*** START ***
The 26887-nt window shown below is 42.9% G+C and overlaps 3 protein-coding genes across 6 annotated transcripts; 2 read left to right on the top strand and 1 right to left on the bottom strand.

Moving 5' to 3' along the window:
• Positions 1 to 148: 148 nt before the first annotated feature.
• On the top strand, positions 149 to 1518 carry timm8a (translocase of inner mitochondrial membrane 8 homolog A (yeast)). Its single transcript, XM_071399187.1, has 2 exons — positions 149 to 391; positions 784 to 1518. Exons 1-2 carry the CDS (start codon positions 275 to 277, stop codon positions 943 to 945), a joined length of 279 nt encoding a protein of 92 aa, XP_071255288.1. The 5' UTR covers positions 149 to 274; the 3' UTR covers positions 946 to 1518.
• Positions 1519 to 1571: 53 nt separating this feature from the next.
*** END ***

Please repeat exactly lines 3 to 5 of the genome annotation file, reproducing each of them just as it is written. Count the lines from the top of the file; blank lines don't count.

• Positions 1 to 148: 148 nt before the first annotated feature.
• On the top strand, positions 149 to 1518 carry timm8a (translocase of inner mitochondrial membrane 8 homolog A (yeast)). Its single transcript, XM_071399187.1, has 2 exons — positions 149 to 391; positions 784 to 1518. Exons 1-2 carry the CDS (start codon positions 275 to 277, stop codon positions 943 to 945), a joined length of 279 nt encoding a protein of 92 aa, XP_071255288.1. The 5' UTR covers positions 149 to 274; the 3' UTR covers positions 946 to 1518.
• Positions 1519 to 1571: 53 nt separating this feature from the next.